Suppose your favorite network TV show wraps up at 10 p.m., and you decide to go channel surfing for a little news before bed. If you're not terribly picky about the source, you might just click your way up the dial and stop at the first news show you see.

In this scenario, the order of channels in your cable package will determine whether you arrive at Fox News, CNN or MSNBC — whether the voice that tells you what's happening in the world belongs to Sean Hannity, Don Lemon or Lawrence O'Donnell.

That's a big difference — big enough to change voting habits, according to researchers at Emory University and Stanford University. Here's an excerpt of a study by Gregory J. Martin and Ali Yurukoglu, shared with The Fix in advance of its publication in the September issue of the American Economic Review:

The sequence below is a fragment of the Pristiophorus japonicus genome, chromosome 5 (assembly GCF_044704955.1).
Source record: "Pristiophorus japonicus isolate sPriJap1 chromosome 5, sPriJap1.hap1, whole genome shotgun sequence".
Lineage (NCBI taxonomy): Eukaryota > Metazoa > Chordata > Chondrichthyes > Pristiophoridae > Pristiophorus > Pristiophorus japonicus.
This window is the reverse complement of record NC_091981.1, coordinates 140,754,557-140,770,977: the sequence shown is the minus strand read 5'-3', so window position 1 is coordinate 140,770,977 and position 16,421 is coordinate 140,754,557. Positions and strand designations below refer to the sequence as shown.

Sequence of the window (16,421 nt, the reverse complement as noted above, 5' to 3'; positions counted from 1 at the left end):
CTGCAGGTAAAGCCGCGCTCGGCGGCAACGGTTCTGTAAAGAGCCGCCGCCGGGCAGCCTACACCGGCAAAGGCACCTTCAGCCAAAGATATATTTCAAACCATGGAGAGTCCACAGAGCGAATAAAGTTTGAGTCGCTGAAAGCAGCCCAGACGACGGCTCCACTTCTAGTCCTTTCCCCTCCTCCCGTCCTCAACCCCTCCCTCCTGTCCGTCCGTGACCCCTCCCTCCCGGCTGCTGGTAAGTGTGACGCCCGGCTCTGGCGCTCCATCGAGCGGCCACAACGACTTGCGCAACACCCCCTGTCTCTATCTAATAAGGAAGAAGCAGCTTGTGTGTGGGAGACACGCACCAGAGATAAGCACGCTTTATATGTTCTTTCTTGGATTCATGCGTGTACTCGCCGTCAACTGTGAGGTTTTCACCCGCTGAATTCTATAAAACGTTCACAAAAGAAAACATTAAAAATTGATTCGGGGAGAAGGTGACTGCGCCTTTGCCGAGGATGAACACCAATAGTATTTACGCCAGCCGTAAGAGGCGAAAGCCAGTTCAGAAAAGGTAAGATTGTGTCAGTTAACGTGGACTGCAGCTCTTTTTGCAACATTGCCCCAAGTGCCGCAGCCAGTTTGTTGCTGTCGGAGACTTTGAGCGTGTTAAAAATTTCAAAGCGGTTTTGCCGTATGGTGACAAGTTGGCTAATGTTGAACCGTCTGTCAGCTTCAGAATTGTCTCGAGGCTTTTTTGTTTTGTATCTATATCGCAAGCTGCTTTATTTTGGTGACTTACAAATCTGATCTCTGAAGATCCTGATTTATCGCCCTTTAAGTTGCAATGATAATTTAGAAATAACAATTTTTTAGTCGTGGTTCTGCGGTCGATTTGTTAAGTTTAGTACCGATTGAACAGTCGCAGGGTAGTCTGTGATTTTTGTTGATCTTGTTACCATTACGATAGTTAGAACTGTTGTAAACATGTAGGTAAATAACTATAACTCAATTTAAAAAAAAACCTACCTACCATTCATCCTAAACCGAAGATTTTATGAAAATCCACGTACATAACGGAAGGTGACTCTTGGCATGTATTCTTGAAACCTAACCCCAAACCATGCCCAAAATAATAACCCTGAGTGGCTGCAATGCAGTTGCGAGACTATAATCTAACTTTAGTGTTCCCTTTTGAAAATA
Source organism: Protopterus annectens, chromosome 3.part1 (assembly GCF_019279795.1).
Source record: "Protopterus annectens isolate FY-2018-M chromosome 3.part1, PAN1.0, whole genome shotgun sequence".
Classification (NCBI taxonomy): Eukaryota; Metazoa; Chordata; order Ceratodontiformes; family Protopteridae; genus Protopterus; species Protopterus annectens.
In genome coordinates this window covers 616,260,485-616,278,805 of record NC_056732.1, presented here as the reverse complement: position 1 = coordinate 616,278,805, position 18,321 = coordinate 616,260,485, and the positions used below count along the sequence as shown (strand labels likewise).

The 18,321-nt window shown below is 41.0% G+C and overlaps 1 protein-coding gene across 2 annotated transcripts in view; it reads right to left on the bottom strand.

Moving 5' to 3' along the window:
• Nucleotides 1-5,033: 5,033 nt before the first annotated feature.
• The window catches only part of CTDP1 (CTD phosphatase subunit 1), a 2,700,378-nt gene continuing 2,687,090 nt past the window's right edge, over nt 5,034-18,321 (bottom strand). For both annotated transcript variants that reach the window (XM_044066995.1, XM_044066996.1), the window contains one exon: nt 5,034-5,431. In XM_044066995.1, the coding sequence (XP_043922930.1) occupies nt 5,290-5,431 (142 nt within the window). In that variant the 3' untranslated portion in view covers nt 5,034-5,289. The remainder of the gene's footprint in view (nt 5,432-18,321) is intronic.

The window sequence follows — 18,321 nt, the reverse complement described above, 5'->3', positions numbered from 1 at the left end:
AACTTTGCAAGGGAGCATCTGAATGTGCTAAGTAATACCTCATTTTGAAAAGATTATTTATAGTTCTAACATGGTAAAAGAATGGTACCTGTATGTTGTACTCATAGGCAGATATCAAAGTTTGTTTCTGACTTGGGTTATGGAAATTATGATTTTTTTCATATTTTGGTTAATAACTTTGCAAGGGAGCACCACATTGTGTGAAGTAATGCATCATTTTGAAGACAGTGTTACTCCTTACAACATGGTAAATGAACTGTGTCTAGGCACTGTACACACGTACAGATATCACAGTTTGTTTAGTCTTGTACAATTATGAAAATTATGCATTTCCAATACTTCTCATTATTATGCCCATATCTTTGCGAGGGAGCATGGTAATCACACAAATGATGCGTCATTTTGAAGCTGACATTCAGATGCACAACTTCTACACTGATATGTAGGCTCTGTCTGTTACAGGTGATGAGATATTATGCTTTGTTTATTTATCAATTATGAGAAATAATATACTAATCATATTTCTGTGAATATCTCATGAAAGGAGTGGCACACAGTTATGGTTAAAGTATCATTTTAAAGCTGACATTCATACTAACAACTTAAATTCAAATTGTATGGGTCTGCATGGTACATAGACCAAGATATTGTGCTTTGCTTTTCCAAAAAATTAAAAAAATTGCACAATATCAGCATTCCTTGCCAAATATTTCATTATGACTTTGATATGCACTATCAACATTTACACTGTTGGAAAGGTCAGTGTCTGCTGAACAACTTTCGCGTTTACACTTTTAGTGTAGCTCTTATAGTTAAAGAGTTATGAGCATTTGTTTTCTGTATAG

We demonstrate that a one-standard-deviation decrease in Fox News's channel position is associated with an increase of approximately 2.5 minutes per week in time spent watching Fox News. We estimate that watching the Fox News Channel for this additional 2.5 minutes per week increases the vote share of the Republican presidential candidate by 0.3 percentage points among voters induced into watching by variation in channel position.

There's some math jargon in there, so let's break it down.

One standard deviation, in this case, is about 17 channels. Martin and Yurukoglu found that if Fox News is, say, channel number 500 in your cable lineup, instead of 517, you will watch an extra 2.5 minutes of Fox News in a week, simply because you will encounter Fox News at an earlier point in your channel surfing.

If 1,000 people watch an average of 2.5 minutes per week of additional Fox News coverage for this reason, three of them will be persuaded to vote Republican.

Three votes out of 1,000 might not sound like a ton, but consider that many people are firmly committed to one party or the other. According to Gallup, 41 percent of Americans call themselves independents and only 11 percent say they do not lean in either direction.